In A Nutshell
Though known and referred to as an enduring symbol of freedom, the Statue of Freedom was assembled by Philip Reid, a slave at the foundry where the statue was eventually sent for casting. He was only paid if he worked on a Sunday so only earned a measly $41.25 for his efforts. Slaves were also heavily involved in procuring most of the materials and the eventual hoisting and fitting of the statue.
The Whole Bushel
As noted above, the Statue of Freedom (formally known as “Freedom Triumphant in War and Peace” or, more succinctly, “Freedom”) is an enduring and recognizable avatar of American ideals. Mainly, well, freedom. Designed by Thomas Crawford, who sadly died before he could see it take its place upon the dome atop the Capitol building, the statue is a 6-meter (20 ft) tall, 7-ton piece of bronze art.
However, despite its obvious connection with freedom, a slave who was paid a pittance for his work is one of the more important people involved with the project. Philip Reid was a “worker” at the Clark Mills foundry, the place tasked with casting the bronze version of the statue.
However, before this was to happen, the model to be used in the casting was coated in plaster and displayed for the public. When it came time to transport it, the people who originally coated it in plaster refused to tell anyone where the joints in the model were, effectively making transporting it impossible. They refused to help until they were given a large raise.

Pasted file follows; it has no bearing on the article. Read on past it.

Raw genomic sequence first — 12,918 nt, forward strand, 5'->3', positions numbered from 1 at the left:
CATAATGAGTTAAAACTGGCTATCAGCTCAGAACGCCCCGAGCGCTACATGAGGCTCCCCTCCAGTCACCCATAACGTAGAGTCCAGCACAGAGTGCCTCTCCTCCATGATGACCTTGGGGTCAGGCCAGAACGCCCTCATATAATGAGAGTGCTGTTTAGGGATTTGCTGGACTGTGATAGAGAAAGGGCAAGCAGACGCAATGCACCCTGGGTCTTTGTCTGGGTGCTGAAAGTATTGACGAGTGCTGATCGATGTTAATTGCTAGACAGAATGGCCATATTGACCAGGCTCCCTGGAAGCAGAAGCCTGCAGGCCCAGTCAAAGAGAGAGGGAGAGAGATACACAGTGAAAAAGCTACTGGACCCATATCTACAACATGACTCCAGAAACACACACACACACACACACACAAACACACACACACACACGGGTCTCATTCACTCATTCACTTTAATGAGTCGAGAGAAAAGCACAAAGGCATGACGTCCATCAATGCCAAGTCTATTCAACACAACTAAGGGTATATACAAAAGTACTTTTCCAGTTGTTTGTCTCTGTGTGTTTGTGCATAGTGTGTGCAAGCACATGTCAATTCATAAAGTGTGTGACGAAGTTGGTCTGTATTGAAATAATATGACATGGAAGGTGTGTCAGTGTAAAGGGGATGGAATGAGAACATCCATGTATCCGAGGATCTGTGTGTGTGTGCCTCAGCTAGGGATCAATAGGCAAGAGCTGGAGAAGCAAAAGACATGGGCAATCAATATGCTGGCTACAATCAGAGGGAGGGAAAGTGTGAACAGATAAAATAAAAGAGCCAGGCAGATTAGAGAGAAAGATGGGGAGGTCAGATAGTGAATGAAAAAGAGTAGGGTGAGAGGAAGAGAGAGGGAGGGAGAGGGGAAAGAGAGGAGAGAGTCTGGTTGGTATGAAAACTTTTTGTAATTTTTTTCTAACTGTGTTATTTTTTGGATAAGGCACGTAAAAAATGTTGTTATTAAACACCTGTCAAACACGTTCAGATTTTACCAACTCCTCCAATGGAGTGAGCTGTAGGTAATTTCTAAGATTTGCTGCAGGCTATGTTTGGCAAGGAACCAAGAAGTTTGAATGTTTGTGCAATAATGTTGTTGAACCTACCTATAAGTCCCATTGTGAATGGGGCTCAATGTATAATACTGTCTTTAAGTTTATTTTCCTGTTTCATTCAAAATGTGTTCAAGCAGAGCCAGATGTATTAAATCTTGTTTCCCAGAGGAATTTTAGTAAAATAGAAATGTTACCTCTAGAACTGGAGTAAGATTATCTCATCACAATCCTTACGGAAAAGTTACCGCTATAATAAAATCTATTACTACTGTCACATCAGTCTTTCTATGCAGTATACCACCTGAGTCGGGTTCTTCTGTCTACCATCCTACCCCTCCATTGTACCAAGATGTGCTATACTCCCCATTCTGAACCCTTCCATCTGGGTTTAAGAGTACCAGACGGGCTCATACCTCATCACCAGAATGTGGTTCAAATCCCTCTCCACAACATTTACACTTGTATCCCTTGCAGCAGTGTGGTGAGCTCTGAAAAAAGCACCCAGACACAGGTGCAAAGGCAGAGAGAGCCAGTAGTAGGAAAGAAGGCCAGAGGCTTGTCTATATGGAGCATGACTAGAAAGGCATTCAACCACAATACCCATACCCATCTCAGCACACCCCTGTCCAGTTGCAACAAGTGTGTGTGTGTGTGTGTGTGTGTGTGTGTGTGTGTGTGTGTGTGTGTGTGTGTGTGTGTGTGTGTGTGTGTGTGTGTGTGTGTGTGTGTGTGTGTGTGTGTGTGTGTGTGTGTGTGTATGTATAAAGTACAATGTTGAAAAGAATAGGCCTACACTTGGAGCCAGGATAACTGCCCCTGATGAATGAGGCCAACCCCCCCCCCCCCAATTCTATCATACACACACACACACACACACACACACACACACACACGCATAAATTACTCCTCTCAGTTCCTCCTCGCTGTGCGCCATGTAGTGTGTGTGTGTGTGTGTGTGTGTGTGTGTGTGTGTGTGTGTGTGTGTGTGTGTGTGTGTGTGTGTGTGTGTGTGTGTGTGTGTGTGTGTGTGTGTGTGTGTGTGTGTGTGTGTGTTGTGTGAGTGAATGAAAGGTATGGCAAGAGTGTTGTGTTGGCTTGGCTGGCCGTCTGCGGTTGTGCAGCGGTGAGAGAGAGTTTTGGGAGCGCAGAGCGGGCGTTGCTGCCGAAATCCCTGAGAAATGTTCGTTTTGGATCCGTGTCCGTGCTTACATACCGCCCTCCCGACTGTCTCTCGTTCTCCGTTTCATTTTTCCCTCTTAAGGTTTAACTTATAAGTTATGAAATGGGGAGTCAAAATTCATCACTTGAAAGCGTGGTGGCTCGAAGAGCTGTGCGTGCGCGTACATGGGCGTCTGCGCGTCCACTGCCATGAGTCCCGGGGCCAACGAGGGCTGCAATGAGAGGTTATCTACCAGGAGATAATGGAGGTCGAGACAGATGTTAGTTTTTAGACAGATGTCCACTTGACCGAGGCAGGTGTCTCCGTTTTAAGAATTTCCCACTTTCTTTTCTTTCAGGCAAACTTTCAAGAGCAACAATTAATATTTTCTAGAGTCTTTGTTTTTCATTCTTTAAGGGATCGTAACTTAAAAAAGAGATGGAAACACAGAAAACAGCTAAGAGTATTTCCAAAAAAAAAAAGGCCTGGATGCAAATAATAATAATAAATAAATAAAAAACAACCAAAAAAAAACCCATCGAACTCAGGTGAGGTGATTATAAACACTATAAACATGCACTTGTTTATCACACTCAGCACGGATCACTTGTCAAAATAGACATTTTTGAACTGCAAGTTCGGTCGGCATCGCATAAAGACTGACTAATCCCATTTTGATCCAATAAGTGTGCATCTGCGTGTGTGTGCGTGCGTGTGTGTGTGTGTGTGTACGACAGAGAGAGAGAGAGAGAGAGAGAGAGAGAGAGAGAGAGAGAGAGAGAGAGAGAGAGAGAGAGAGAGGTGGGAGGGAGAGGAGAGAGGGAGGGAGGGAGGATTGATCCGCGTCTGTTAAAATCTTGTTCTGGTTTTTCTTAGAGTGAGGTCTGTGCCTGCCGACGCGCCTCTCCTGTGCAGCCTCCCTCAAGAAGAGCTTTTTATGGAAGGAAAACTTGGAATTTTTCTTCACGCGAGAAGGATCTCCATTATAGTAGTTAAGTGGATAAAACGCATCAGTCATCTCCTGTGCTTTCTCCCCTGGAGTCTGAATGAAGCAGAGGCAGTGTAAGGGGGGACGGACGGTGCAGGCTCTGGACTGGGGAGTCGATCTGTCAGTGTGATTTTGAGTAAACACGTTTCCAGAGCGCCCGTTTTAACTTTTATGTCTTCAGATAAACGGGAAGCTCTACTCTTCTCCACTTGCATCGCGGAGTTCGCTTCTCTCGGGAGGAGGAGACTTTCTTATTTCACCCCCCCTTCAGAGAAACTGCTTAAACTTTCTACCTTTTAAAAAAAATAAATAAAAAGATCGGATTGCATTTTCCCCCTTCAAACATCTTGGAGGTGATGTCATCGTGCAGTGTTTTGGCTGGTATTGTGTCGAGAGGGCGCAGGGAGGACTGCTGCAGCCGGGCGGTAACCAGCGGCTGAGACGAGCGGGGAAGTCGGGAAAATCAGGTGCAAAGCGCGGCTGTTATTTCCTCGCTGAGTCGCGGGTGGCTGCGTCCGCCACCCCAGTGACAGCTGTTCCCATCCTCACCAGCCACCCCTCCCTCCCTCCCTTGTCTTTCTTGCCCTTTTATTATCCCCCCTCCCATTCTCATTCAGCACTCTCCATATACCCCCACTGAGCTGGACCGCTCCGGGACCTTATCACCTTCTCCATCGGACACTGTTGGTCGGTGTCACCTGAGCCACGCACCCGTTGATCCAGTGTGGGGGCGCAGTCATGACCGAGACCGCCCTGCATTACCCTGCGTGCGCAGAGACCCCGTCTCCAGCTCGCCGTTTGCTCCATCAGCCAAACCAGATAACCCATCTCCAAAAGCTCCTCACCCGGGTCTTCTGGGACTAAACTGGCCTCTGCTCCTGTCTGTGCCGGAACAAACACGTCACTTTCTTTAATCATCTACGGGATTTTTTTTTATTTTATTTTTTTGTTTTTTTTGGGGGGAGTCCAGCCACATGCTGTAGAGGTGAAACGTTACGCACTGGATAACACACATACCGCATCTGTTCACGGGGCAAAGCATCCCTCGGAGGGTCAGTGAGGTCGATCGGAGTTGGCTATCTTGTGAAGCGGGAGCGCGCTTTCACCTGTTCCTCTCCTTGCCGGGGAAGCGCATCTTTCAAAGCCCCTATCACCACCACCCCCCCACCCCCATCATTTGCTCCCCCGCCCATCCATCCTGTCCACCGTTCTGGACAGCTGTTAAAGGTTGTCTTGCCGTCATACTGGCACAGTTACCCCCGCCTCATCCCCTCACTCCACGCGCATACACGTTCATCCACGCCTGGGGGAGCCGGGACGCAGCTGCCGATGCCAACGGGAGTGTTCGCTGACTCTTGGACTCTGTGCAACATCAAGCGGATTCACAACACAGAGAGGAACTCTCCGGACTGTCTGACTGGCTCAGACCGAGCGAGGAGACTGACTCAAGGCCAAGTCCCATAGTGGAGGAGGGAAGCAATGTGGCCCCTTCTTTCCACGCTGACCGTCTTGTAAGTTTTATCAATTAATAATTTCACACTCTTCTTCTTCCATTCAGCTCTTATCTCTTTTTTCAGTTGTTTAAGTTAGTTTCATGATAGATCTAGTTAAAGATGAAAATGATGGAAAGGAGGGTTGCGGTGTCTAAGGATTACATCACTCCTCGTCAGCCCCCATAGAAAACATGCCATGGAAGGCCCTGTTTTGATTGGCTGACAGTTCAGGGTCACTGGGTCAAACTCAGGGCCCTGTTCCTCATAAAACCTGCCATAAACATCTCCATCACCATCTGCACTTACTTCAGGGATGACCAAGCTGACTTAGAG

Clark Mills, rather than pay them, asked Reid to figure out the problem for him instead. (He solved it by attaching a rope to the plaster model’s head and pulling until he could note where the cracks formed.) Reid was also one of the people involved with the eventual bronze casting, a fact we only know because pay slips were recently discovered in his name. Since slaves were only paid if they worked on a Sunday, Reid was paid a total of $41.25 for his work with Mills.
Funnily enough, by the time the statue was put in place, Reid has been granted his freedom. His former owner, Clark Mills was given $1,500 compensation for loss of property. Reid was given nothing. And there’s still a debate about how to best honor his and the other hundreds, if not thousands, of slaves who helped make the statue a possibility for their work in collecting raw materials and the hoisting and fitting of the statue.